5 Birds That Could Steal Your Toddler

A young golden eagle (Aquila chrysaetos) perched on a pine branch stalking potential prey.

Javier Fernández Sánchez / Getty Images 

A seagull swiping the sandwich from your hand at the beach is freaky enough; the thought of a bird of prey with a seven-foot wingspan swooping by and grabbing a child is the stuff of nightmares. Like nature-goes-mad horror movies or dinosaurs-come-to-life novels that keep the faint of heart awake at night.

The fear of large, predatory animals is clearly deeply ingrained — as well it should be. Which is why the Golden Eagle Snatches Kid video had more than 5 million views in its first 24 hours. And although the video turned Facebook into the Goldeneaglebook for the day, the video turned out to be little more than a student project (hoax) gone viral.

But the question remains: could and would a large bird of prey snatch an unsuspecting toddler from a park or the plains? Here is a look at some of the more formidable birds taking to the sky and their child-plucking potential.

1. Golden eagle

First up, the newly famous scariest bird in the world, the golden eagle. Found in North America, Eurasia and northern Africa, the golden eagle is North America's largest bird of prey and holds the honor of being the national bird of Mexico. Measuring from 27-33 inches in length, the golden eagle has a wingspan of 78 inches and weighs 7-14 pounds. It feeds on rabbits, marmots, squirrels and hares, but has also been known to snatch foxes, livestock, and even adult deer and caribou. Although golden eagles are powerful enough to kill a man, they have never been known to attack adult humans as prey. Or attempt to whisk babies from parks in Montreal.

2. Martial eagle

Africa’s largest eagle, the martial eagle weighs in at almost 14 pounds and has a wingspan of nearly six and a half feet. It is 32 inches long. An aggressive predator, the martial eagle feeds on poultry as well as hyrax, small antelopes, Impala calves, monkeys, young domestic goats, and lambs, serval cats and jackals. Although it is said that the talons of the martial eagle could break a man’s arm in a simple snap, there are no reports of this impressive bird having a taste for human children.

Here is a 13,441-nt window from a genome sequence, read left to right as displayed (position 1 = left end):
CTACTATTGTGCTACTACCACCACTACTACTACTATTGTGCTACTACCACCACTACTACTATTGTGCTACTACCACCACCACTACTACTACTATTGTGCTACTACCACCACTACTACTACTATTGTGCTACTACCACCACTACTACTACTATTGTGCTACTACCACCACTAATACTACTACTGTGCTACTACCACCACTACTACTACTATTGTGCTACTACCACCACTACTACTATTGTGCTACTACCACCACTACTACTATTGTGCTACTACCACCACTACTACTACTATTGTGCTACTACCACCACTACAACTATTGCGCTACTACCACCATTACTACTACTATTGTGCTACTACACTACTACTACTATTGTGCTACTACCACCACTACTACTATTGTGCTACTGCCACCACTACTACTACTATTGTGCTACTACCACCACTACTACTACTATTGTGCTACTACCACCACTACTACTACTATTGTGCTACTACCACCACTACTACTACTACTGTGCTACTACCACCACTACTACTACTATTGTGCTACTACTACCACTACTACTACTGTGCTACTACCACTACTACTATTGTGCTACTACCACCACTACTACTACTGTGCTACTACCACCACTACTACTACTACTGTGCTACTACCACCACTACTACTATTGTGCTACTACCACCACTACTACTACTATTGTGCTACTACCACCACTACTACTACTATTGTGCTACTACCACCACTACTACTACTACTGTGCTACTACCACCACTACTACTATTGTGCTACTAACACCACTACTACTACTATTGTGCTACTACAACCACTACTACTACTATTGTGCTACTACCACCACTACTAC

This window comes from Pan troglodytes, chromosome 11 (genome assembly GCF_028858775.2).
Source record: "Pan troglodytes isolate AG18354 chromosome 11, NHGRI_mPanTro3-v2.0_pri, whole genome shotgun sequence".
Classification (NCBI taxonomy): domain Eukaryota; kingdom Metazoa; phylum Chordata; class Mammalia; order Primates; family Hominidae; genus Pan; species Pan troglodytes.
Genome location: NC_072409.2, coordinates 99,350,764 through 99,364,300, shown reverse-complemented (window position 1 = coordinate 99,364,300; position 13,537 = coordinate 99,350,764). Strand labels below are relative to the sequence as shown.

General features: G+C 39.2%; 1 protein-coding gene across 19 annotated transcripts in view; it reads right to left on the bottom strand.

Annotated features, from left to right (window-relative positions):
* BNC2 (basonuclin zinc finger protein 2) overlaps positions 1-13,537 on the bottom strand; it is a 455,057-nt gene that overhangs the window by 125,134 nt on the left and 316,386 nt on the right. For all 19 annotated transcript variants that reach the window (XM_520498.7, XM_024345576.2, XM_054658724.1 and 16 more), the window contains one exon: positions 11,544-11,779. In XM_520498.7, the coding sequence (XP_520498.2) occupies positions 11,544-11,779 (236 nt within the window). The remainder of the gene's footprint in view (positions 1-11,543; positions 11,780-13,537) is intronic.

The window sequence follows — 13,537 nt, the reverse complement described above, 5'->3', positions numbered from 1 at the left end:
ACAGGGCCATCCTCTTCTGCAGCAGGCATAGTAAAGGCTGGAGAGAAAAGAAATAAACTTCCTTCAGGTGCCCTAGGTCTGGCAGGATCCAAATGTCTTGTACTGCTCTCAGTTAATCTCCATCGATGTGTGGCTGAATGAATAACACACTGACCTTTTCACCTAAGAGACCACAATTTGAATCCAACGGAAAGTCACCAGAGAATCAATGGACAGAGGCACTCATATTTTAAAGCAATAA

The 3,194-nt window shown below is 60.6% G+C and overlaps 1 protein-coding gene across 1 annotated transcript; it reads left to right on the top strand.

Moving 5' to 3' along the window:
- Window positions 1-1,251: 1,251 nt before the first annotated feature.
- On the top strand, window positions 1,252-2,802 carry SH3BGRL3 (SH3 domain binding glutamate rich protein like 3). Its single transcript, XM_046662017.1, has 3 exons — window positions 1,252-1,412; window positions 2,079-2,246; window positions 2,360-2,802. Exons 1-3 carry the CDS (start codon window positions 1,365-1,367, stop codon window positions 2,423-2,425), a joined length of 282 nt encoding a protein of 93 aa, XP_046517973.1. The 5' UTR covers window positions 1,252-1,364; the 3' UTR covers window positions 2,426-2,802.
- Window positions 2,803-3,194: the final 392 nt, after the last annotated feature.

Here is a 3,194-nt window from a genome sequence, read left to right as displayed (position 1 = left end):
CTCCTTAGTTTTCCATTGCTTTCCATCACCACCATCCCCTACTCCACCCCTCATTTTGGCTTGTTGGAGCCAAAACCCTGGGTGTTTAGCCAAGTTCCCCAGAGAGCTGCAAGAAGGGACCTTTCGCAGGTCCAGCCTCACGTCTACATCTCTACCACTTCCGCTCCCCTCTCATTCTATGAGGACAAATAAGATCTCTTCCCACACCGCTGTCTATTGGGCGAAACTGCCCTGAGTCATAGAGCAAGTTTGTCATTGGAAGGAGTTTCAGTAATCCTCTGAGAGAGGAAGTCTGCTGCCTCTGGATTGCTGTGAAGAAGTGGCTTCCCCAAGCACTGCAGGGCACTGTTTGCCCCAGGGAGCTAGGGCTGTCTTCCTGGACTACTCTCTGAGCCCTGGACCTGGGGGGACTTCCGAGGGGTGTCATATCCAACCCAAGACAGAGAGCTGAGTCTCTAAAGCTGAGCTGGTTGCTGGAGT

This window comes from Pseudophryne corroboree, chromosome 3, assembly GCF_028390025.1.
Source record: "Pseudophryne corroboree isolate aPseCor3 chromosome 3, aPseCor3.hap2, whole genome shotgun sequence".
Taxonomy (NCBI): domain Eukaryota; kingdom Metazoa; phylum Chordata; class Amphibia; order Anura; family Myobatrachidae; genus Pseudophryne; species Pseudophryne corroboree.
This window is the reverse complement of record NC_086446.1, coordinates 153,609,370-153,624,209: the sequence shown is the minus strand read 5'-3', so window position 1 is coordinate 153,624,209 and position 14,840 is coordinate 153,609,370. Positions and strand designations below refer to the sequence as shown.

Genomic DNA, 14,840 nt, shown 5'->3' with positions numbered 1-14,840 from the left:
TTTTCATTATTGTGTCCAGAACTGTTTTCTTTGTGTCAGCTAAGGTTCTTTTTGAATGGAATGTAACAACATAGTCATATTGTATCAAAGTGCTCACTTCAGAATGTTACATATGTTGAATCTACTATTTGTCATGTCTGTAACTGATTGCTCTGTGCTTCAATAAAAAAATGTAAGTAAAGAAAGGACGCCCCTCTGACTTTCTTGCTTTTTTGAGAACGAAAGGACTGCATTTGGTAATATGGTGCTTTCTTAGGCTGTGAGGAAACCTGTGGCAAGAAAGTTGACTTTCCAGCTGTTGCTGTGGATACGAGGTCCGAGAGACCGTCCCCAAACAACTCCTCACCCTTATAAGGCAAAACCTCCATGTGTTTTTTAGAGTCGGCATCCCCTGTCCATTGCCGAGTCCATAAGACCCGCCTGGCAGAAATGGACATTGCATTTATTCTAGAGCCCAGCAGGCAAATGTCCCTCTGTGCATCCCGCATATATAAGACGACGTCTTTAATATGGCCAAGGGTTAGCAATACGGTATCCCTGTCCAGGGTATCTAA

3. Steller’s sea eagle

stellers sea eagle in flight
Steller's sea eagles are named after the German naturalist Georg Wilhelm Steller. Sergey Uryadnikov / Shutterstock

One of the largest raptors overall, this bird is found in Russia and Japan. Females weigh in at up to 20 pounds, with a length of more than 40 inches and a wingspan of up to seven feet. It has the largest and most powerful beak of any eagle. Although it feeds mostly on fish, it will sometimes attack other large and has been known to pick up the occasional juvenile seal. But it has never been known to pick on juvenile (or mature) humans.

4. Harpy eagle

Considered by some to be the most powerful eagle in the world. Females tip the scales at 20 pounds, can reach three and a half feet in length, and have a wingspan of more than seven feet. Their talons are longer than a grizzly bear’s claws (over five inches), and its grasp could puncture a human skull with some degree of ease. They feed mostly on monkeys and sloths, carting off animals of 20 pounds and more.

5. African crowned eagle

Found in parts of tropical Africa, this eagle has a staple diet consisting of monkeys and other mid-sized mammals like the Cape hyrax and small antelopes, as well as dogs, lambs, and goats. It’s kind of unnerving to learn that this bird often preys on animals weighing in the 65-pound range, which may explain why Africans call it “the leopard of the air.”

Evidence exists that the African crowned eagle caused the death of an early human child whose remains were discovered in a cave at Taung, South Africa, in 1924. A study reported in National Geographic notes that these eagles have been known to occasionally attack or eat human children. "There's one report from South Africa of a small child's skull being found in a nest," said evolutionary biologist Susanne Schultz of the University of Liverpool in England. So, of all the big birds this one may be the one to fear ... but still, chances are your baby sitting in a park is safe from random birds of prey.

Sadly, most of these birds are endangered and need our respect and protection, not fear. That said, note to video hoaxers: Next time use a "leopard of the air" if you really want to shake us.